For each entry, we collected socio-demographic (sex, age and autonomous community of residency) and clinical data (type and department of admission, length of hospitalization, non-invasive procedures and history of surgical intervention during the hospitalization, re-admission, outcome, hospitalization′s cost to the health care system, financing regime and diagnosis related group (DRG)). The length of hospitalization was computed by using the admission and the discharge dates for each hospitalization record. Costs were calculated using diagnostic cost group. The diagnostic cost group is based on the DRG for the hospitalized patients, age, sex, and resource consumption. DRG represents a medical-economic entity concerning a set of diseases requiring analogous management resources.

We described the clinical characteristics for all hospitalizations with echinococcosis as first diagnosis, and separately for: a) CE with liver infection; b) CE with lung infection; and c) unspecified CE hospitalizations and/or with other organs infestation. Differences in proportions between these groups were assessed by the χ2 test and the Student's t test for qualitative and quantitative data, respectively. We used two-sided tests and p < 0.05 was considered significant.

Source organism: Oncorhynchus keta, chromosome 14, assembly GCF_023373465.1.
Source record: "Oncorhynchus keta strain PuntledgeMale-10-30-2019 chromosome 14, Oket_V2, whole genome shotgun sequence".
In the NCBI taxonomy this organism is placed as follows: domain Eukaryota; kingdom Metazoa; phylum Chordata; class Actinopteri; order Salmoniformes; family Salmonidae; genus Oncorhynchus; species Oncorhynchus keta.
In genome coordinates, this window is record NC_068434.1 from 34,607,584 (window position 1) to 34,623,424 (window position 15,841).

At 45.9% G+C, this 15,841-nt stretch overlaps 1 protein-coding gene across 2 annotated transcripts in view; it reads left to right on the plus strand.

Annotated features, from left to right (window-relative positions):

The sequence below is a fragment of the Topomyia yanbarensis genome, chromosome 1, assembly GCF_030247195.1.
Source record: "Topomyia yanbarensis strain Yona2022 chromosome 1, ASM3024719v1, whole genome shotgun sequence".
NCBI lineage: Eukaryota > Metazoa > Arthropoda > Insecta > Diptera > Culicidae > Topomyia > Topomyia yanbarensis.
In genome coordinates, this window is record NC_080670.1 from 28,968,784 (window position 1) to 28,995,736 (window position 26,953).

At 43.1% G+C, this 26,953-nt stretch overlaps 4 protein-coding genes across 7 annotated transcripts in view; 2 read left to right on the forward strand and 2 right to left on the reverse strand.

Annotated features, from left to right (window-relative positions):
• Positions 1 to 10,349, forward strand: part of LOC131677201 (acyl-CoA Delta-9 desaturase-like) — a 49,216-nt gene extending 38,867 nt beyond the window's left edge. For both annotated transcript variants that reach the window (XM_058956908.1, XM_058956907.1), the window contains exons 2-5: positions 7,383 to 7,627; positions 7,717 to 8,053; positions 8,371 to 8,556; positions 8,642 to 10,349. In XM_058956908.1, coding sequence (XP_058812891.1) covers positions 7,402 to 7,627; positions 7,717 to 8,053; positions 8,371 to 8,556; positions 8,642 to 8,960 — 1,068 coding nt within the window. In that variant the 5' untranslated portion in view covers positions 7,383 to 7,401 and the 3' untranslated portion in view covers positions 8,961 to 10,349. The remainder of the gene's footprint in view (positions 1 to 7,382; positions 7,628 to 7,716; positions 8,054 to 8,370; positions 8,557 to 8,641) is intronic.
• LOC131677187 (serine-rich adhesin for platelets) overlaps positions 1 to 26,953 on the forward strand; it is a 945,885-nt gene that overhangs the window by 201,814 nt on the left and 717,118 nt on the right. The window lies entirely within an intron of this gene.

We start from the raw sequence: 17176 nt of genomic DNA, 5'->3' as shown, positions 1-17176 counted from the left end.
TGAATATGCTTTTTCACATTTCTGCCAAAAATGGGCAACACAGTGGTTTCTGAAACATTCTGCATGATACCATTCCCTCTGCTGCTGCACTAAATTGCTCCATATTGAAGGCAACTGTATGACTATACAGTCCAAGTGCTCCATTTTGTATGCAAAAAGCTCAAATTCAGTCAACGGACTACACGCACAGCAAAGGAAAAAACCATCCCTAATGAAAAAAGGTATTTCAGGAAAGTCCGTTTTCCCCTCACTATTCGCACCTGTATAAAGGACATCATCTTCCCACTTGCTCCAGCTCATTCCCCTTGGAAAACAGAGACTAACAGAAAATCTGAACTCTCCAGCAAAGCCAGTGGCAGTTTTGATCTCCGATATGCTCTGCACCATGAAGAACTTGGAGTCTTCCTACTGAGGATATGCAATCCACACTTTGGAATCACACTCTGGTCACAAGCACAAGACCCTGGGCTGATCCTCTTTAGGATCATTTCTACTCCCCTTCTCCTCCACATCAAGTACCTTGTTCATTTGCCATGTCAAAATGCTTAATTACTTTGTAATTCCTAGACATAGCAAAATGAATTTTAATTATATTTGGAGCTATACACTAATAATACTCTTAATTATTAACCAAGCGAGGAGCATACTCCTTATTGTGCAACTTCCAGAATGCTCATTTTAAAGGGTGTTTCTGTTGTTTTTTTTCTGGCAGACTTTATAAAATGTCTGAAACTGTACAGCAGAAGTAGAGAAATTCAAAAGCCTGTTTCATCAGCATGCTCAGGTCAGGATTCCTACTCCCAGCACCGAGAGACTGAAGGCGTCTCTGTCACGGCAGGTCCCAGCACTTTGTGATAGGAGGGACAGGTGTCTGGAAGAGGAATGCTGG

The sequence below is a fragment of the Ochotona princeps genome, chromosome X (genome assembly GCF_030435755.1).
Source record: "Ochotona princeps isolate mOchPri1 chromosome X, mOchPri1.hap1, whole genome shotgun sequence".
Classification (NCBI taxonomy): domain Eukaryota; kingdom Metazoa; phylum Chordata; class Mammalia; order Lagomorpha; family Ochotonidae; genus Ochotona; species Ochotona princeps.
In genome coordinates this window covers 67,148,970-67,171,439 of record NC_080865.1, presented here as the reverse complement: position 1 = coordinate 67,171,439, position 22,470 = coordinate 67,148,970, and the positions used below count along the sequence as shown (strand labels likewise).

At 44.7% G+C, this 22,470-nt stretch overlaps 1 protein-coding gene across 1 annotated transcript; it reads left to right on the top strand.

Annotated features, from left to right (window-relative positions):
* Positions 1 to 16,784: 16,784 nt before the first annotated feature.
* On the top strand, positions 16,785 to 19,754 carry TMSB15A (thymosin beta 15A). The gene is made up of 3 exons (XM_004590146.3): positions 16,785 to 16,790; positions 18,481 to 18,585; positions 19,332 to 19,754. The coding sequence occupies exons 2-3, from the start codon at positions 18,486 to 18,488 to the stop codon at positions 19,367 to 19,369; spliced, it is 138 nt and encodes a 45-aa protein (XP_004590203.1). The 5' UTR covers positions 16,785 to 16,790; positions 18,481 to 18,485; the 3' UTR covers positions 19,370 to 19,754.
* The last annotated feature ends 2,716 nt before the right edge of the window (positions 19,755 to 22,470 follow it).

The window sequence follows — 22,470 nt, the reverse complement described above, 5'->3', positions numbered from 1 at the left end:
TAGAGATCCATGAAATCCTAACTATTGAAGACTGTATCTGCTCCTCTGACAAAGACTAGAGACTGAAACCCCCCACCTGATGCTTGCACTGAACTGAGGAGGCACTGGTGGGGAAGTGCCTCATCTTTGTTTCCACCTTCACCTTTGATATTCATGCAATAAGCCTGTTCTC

The average number of hospitalizations per year and the annual hospital admissions rate (per 100,000 per year) were calculated. Population at risk was obtained from the Spanish census projection [20]. It was assumed that the age distribution of the population covered by these hospitals was similar to the general population. Hospitalization rates were computed by autonomous community and year in order to assess temporal and geographical patterns. Trends in hospitalization rates were analyzed by linear regression for the whole study population and by age groups. Results in terms of mean rates by CC.AA were plotted in maps for the whole study period. The changes in rates over time were mapped using the Geographical Information System Arcgis version 10.0.

Data analysis was performed using STATA software version 12.

Ethics statement

This study involves the use of patient medical data from The Spanish National Hospital Database (CMBD). These data are hosted by the Ministry of Health Social Services and Equality (MSSSI). Researchers working in public and private institutions can request the databases by filling, signing and sending a questionnaire available at the MSSSI website. In this questionnaire a signed Confidentiality Commitment is required. All data are anonymized and de-identified by the MSSSI before it is provided to applicants. According to this Confidentiality Commitment signed with the MSSSI, researchers cannot provide the data to other researchers that must request the data directly to the MSSSI [17].